[linux-elitists] thoughts in knots.

Heather star@betelgeuse.starshine.org
Sun Feb 13 15:16:45 PST 2000

I've been reading increasingly legalese descriptions of preceding cases
to the current DVD goings-on.  

The fascinating one looks to be the video game machine makers vs. their
(otherwise) potential licensees, the game makers.  
  1) Sega vs. Accolade.
     License available is too onerous, not only not free but desperately
     encumbering.  They reverse engineer just enough to make their games 
     compatible;  Sega throws a tantrum^H*16sues for copyright infringement
     and damages re lost sales.  

     Although 3 points out of 4 were shot down, point 3 was upheld as a 
     reasonable description of Fair Use; fair use of the sort described
     is explicitly stated as a good defense even if otherwise actionable;
     Accolade wins.

     (a side note about semiconductor masks not being considered to be
     directly under the Copyright Act and needing their own rules is 
     interesting too.  I wonder what the Open Firmware people will have
     to go through if they try to go there.)

     If I understand the article I'm reading correctly:

     ...ruled that the critical portion which made games able to work was 
     unprotected, and had to be revealed this way.  SEGA games remain works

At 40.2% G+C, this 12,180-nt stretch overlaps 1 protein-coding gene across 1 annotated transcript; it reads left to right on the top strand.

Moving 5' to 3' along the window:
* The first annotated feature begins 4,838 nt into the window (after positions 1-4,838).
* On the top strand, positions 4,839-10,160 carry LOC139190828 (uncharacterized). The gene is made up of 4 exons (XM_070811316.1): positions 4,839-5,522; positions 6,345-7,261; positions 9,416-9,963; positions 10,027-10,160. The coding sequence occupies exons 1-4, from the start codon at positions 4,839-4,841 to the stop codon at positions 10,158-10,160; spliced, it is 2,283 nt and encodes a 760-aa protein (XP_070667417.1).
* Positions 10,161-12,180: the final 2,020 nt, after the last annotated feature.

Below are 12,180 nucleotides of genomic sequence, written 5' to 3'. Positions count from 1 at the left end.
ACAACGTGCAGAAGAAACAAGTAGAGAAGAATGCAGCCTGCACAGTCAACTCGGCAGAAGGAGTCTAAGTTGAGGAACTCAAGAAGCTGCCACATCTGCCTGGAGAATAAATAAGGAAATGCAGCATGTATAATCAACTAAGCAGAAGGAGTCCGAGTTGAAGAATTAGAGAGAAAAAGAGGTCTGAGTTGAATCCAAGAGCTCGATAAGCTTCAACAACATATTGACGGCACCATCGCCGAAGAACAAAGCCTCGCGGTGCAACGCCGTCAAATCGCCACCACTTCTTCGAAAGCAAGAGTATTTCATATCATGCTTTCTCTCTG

under copyright, SEGA machines under patent.  It'd be pretty cool if the 
     courts ruled that the DVD encryption^H*10encoding(*) scheme is an 
     unprotected part.

(*) At what point does really weak encoding become encryption?  XOR, rot13,
    newspaper cryptoquizzes... ... ...diffie-hellman, blowfish, twofish, and
    "state secrets".

  2) Nintendo vs. Atari.
     The case looks the same but apparently Atari made the mistake of 
     not buying their own copies of the games in normal fashion; they
     lied to the Copyright Office to get at the code which generated the
     defenses.  Oops.  Losers.

So if I understand correctly: reverse engineering = good, asking nicely 
(but illegally) and getting = bad.  Beyond that, the DVD CSA's assertion 
that they should be the only authority to license players actually 
strengthens the case; there was no other way to get the means to view 
movies (at the time; claims that now there are licensees are forever
tainted by the likelihood there would not have been, if we hadn't shown
ourselves to be a market by making a fuss).

How'm I doing so far? :)

-* Heather Stern * Starshine Technical Services * star@starshine.org *-
Too much of a good thing is WONDERFUL.  -- Mae West

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